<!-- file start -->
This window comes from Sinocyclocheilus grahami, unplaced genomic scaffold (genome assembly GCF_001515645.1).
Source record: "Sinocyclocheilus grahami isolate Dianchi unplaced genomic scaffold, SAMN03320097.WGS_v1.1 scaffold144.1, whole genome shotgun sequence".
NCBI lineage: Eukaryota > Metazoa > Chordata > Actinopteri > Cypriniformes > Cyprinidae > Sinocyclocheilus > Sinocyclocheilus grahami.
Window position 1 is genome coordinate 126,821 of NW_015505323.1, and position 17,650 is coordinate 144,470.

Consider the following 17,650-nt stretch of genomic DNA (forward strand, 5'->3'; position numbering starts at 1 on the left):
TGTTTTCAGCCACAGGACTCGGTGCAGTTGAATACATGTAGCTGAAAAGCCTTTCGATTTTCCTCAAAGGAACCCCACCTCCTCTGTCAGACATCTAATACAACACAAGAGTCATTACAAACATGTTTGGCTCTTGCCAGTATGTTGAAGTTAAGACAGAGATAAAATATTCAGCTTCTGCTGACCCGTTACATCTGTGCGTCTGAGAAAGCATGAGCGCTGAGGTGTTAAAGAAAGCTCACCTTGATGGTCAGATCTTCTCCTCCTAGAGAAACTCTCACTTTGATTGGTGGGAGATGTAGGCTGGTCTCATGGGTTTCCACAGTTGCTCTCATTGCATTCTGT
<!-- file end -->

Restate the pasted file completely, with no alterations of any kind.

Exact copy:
This window comes from Sinocyclocheilus grahami, unplaced genomic scaffold (genome assembly GCF_001515645.1).
Source record: "Sinocyclocheilus grahami isolate Dianchi unplaced genomic scaffold, SAMN03320097.WGS_v1.1 scaffold144.1, whole genome shotgun sequence".
NCBI lineage: Eukaryota > Metazoa > Chordata > Actinopteri > Cypriniformes > Cyprinidae > Sinocyclocheilus > Sinocyclocheilus grahami.
Window position 1 is genome coordinate 126,821 of NW_015505323.1, and position 17,650 is coordinate 144,470.

Consider the following 17,650-nt stretch of genomic DNA (forward strand, 5'->3'; position numbering starts at 1 on the left):
TGTTTTCAGCCACAGGACTCGGTGCAGTTGAATACATGTAGCTGAAAAGCCTTTCGATTTTCCTCAAAGGAACCCCACCTCCTCTGTCAGACATCTAATACAACACAAGAGTCATTACAAACATGTTTGGCTCTTGCCAGTATGTTGAAGTTAAGACAGAGATAAAATATTCAGCTTCTGCTGACCCGTTACATCTGTGCGTCTGAGAAAGCATGAGCGCTGAGGTGTTAAAGAAAGCTCACCTTGATGGTCAGATCTTCTCCTCCTAGAGAAACTCTCACTTTGATTGGTGGGAGATGTAGGCTGGTCTCATGGGTTTCCACAGTTGCTCTCATTGCATTCTGT